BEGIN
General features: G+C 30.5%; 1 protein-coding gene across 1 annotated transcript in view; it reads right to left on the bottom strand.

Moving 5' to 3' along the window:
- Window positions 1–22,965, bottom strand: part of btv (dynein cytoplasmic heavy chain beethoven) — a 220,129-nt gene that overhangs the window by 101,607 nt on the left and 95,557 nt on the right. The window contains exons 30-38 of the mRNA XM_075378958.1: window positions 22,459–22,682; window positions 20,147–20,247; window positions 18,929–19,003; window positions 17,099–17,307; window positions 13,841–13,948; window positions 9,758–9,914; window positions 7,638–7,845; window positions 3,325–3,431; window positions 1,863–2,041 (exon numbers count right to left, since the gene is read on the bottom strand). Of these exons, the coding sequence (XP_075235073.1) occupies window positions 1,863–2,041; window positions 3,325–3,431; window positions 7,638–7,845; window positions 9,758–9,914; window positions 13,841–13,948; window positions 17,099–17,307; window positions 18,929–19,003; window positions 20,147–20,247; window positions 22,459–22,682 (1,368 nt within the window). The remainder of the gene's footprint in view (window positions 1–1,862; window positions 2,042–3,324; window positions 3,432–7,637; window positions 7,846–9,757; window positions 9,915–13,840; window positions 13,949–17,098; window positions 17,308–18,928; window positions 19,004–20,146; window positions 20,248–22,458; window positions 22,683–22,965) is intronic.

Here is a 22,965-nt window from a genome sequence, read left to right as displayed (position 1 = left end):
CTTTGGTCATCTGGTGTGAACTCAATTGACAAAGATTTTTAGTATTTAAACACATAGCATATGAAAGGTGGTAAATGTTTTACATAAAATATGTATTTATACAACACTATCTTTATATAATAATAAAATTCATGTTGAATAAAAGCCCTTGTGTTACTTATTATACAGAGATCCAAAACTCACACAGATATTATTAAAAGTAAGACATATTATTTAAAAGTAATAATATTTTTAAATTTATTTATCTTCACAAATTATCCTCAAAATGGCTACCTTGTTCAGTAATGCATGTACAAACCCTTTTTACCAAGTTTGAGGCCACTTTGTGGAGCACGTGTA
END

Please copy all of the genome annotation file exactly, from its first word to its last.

General features: G+C 30.5%; 1 protein-coding gene across 1 annotated transcript in view; it reads right to left on the bottom strand.

Moving 5' to 3' along the window:
- Window positions 1–22,965, bottom strand: part of btv (dynein cytoplasmic heavy chain beethoven) — a 220,129-nt gene that overhangs the window by 101,607 nt on the left and 95,557 nt on the right. The window contains exons 30-38 of the mRNA XM_075378958.1: window positions 22,459–22,682; window positions 20,147–20,247; window positions 18,929–19,003; window positions 17,099–17,307; window positions 13,841–13,948; window positions 9,758–9,914; window positions 7,638–7,845; window positions 3,325–3,431; window positions 1,863–2,041 (exon numbers count right to left, since the gene is read on the bottom strand). Of these exons, the coding sequence (XP_075235073.1) occupies window positions 1,863–2,041; window positions 3,325–3,431; window positions 7,638–7,845; window positions 9,758–9,914; window positions 13,841–13,948; window positions 17,099–17,307; window positions 18,929–19,003; window positions 20,147–20,247; window positions 22,459–22,682 (1,368 nt within the window). The remainder of the gene's footprint in view (window positions 1–1,862; window positions 2,042–3,324; window positions 3,432–7,637; window positions 7,846–9,757; window positions 9,915–13,840; window positions 13,949–17,098; window positions 17,308–18,928; window positions 19,004–20,146; window positions 20,248–22,458; window positions 22,683–22,965) is intronic.

Here is a 22,965-nt window from a genome sequence, read left to right as displayed (position 1 = left end):
CTTTGGTCATCTGGTGTGAACTCAATTGACAAAGATTTTTAGTATTTAAACACATAGCATATGAAAGGTGGTAAATGTTTTACATAAAATATGTATTTATACAACACTATCTTTATATAATAATAAAATTCATGTTGAATAAAAGCCCTTGTGTTACTTATTATACAGAGATCCAAAACTCACACAGATATTATTAAAAGTAAGACATATTATTTAAAAGTAATAATATTTTTAAATTTATTTATCTTCACAAATTATCCTCAAAATGGCTACCTTGTTCAGTAATGCATGTACAAACCCTTTTTACCAAGTTTGAGGCCACTTTGTGGAGCACGTGTA